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NEW YORK — How is it that two plays that have so much sadness in them can leave you feeling totally spent — but spiritually triumphant? Jez Butterworth’s “The Ferryman,” through July 7 at the Jacobs Theatre, and Conor McPherson’s “Girl from the North Country,” at the Public Theater through Dec. 23, deal with the specifics of Thatcher-era Northern Ireland politics and Depression-era American life, respectively, but hit notes so high that you feel that they’ve just paraded all of human sadness and joy in front of you.
Both these plays began life in England, which even with austerity funding, spends far more money on the arts. “The Ferryman” sports a cast of 22 people (including an infant), a goose and at least one rabbit. “Girl,” recast by the Public Theater, has 17 actor-singers.
Bigger isn’t necessarily better, but it is in these cases. They’re symphonies compared to the growing number of chamber works we usually see in the theater these days. Chamber music is fine, but it’s Beethoven’s Ninth or Mahler’s Second symphonies that produce the communal glory, even amid heartbreak and tragedy, that “The Ferryman” and “Girl from the North Country” sustain.
How? Bob Dylan’s representatives went to McPherson and asked if he’d be interested in writing a play that would incorporate Dylan’s songbook and they gave the playwright, author of some of the best works of the last two decades, carte blanche.
Dylan has turned his songs inside out over the course of 60 years of performing but McPherson does something even more surprising within his story of the biracial inhabitants of a boarding house in Duluth, Minnesota in 1934. Many of the songs are lesser-known pieces from Dylan’s “country” and “Christian” periods, but they sound just as profound here as his more acclaimed work. Speaking of which, “I Want You” is a tearful breakup duet instead of a jaunty song of desire; the wondrous Mare Winningham’s “Like a Rolling Stone” is a down-on-their-luck lament for the whole boarding house instead of Dylan’s anthemic challenge.
It’s the dancing, though, that transports the characters into another almost other-worldly sphere. “Hurricane,” the song of how boxer Rubin Carter was framed for murder, makes you want to get out of your seat and dance along. The joy in “Hurricane” rises from a sense of shared humanity as the characters sing and dance together. Winningham’s character has dementia, but when she breaks into song, she’s more lucid than anyone.
McPherson, who also directed, says in the liner notes to the British soundtrack: “I realized that Bob Dylan’s lyrics were so universal that any character in any play could turn to the audience and start singing a Bob Dylan song — and it would somehow make sense.”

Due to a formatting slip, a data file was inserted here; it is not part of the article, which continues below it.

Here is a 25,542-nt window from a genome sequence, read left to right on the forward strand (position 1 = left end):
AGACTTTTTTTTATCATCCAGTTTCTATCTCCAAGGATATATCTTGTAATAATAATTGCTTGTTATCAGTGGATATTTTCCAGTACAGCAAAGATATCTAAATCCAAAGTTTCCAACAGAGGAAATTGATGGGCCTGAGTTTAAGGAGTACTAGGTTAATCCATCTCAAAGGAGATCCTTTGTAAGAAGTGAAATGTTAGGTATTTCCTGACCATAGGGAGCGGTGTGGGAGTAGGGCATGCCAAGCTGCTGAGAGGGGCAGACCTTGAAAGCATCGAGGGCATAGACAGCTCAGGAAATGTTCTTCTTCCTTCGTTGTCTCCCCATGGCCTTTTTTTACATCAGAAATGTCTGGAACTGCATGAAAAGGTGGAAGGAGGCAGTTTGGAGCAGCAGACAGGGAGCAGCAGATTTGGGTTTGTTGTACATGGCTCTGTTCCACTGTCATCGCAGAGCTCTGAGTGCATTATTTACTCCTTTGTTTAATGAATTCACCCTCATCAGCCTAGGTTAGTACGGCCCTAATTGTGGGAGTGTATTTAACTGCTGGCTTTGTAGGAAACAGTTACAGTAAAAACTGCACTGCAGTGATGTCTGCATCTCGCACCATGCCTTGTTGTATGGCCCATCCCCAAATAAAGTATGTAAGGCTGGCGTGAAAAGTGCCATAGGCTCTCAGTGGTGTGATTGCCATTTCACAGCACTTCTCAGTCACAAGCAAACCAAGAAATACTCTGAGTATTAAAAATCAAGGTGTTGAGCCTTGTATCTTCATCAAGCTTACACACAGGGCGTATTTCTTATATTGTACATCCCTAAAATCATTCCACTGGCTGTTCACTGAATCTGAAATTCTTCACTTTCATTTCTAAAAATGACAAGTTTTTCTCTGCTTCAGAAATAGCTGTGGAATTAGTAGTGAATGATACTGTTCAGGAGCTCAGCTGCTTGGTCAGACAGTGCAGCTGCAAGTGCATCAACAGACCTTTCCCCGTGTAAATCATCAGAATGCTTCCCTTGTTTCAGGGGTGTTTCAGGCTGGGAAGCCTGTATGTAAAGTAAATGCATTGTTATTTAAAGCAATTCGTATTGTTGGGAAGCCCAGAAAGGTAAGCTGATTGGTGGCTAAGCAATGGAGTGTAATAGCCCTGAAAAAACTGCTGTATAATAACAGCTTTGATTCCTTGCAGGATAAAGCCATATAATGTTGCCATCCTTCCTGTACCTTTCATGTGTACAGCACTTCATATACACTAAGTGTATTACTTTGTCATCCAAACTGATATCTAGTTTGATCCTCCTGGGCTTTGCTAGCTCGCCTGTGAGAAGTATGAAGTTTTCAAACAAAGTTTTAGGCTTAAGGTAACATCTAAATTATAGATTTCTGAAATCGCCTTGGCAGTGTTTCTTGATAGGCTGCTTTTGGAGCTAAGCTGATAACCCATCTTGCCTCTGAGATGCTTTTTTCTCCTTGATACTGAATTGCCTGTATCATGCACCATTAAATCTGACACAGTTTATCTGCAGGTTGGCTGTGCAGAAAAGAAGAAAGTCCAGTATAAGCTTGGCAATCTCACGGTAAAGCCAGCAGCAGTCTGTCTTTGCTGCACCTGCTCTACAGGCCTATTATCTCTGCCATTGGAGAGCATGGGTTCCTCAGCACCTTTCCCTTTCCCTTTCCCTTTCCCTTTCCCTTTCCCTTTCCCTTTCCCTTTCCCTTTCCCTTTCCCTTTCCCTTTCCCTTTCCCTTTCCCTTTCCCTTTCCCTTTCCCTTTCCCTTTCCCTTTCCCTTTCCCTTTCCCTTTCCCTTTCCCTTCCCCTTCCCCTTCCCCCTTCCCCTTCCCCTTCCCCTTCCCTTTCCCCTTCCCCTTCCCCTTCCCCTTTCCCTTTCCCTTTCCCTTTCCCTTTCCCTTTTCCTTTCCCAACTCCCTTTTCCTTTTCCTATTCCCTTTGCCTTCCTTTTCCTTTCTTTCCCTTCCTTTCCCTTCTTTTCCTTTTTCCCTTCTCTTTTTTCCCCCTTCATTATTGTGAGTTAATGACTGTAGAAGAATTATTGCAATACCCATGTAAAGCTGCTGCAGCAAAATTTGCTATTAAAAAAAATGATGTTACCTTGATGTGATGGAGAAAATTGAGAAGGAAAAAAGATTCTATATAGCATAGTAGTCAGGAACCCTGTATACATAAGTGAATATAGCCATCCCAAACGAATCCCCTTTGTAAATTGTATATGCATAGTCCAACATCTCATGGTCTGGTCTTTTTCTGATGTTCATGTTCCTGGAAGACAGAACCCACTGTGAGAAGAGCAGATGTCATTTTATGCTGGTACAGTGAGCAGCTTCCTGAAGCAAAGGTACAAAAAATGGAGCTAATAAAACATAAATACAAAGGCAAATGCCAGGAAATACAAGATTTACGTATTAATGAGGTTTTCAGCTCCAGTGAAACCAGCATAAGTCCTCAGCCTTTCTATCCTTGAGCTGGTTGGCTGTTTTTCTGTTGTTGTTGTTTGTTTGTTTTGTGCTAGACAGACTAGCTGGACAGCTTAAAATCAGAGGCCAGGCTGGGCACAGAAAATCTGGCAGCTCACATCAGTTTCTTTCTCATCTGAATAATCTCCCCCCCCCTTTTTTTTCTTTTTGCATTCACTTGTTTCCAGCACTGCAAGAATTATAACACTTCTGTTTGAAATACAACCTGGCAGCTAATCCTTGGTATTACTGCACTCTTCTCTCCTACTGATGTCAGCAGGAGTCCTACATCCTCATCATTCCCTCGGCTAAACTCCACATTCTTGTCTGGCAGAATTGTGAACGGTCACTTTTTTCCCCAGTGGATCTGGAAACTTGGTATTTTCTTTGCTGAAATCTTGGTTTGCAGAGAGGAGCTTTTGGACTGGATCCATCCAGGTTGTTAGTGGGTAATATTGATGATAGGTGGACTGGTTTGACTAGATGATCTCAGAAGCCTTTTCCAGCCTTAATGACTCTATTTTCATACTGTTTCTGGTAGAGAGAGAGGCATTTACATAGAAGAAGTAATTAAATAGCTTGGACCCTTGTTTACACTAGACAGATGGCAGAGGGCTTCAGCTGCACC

“The Ferryman” begins with Muldoon, a charismatic IRA killer, threatening a priest if he doesn’t betray everything he knows about former IRA member Quinn Carney’s family, information he’s learned from the confessional. The body of Quinn’s brother, missing for 10 years, has just been discovered and Muldoon wants to be sure that none of the Carneys will publicly blame the IRA for the death.
There’s another dementia-bound character here (Aunt Maggie Far Away), stories of lovers who can’t connect and threats from the bank, but amid all this woe the Carneys keep on keeping on — not with family-value sentimentality, but with a gaiety and good spirit that, again, seems to burst through the roof when they get up and dance. This is not, though, a triumphant story, but one that will leave any sentient being shaken.
Will we ever see these two great plays in Boston? I wouldn’t bet the house on it. Butterworth’s equally acclaimed “Jerusalem” from 2009 never made it here. Nor did the Public’s fine 2013 musical by David Byrne, “Here Lies Love.” There is the daunting size of the cast, for one thing. Emerson College had looked into importing productions like this into the Colonial Theatre, but that fell through as did (more fortunately) a proposal to turn it into a cafeteria. Emerson turned to the Ambassador Group folks from England who, so far, make Broadway in Boston’s programming of the Opera House look like the Brooklyn Academy of Music (BAM).
Hopefully, someone in Boston will rise to the challenge and produce these two great plays here. Despite the sadness of the subject matter, “The Ferryman” and “Girl from the North Country” connect us to something universal … and something deeply mysterious. They not only connect you to what makes the theater special, they connect you to what it means to be fully alive, even in perilous times.
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